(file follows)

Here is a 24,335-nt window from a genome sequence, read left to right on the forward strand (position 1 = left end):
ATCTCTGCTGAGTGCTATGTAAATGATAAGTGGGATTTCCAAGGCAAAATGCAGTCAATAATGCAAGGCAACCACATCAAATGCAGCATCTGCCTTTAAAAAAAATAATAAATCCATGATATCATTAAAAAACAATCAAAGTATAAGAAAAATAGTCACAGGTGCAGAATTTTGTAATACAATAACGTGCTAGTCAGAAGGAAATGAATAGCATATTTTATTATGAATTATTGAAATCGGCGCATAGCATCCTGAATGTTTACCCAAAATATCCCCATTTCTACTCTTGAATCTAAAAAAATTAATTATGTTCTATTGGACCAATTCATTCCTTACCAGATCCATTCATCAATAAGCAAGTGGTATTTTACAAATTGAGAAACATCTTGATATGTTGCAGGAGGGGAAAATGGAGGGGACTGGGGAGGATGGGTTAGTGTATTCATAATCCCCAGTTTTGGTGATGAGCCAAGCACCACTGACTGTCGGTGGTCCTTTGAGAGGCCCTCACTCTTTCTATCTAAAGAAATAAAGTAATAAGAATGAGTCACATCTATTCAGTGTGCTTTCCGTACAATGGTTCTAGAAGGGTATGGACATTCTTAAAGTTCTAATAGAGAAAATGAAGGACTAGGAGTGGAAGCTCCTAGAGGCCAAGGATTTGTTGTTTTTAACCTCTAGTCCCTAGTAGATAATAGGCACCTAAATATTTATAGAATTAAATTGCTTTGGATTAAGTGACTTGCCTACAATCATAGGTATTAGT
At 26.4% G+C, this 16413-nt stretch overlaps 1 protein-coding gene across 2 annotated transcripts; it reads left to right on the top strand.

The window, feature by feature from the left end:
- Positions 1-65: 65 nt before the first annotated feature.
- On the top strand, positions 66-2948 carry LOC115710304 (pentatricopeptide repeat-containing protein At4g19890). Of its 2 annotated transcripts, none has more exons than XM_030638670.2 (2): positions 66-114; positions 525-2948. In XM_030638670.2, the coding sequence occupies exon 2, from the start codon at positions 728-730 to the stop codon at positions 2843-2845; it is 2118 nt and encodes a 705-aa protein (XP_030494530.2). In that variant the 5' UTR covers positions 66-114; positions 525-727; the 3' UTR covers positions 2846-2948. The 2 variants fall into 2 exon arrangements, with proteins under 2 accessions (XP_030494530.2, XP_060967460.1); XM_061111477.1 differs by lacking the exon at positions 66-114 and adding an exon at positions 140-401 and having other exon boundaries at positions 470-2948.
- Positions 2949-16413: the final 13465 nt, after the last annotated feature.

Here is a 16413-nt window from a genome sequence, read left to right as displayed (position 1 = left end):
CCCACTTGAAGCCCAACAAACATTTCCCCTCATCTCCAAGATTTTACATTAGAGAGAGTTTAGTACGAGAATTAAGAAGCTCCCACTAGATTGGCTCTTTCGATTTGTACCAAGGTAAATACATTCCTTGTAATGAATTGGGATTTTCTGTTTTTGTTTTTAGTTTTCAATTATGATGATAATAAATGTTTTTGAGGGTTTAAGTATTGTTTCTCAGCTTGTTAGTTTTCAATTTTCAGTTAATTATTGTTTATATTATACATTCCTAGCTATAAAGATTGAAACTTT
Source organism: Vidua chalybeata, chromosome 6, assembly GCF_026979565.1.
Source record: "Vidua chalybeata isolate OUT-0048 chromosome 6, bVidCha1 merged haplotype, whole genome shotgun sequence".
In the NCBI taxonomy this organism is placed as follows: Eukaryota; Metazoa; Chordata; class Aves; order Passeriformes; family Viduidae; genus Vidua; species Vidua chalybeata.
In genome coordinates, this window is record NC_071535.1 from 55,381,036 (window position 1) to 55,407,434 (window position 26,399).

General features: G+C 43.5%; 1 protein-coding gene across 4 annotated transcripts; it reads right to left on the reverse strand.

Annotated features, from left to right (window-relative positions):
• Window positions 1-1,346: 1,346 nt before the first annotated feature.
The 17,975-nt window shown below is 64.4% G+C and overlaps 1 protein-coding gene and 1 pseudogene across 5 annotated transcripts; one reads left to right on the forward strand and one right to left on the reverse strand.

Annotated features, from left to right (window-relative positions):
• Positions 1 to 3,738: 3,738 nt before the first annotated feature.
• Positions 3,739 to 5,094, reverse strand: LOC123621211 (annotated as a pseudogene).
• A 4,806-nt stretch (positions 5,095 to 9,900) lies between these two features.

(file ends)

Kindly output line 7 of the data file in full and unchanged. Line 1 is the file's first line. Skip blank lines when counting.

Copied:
- Positions 2949-16413: the final 13465 nt, after the last annotated feature.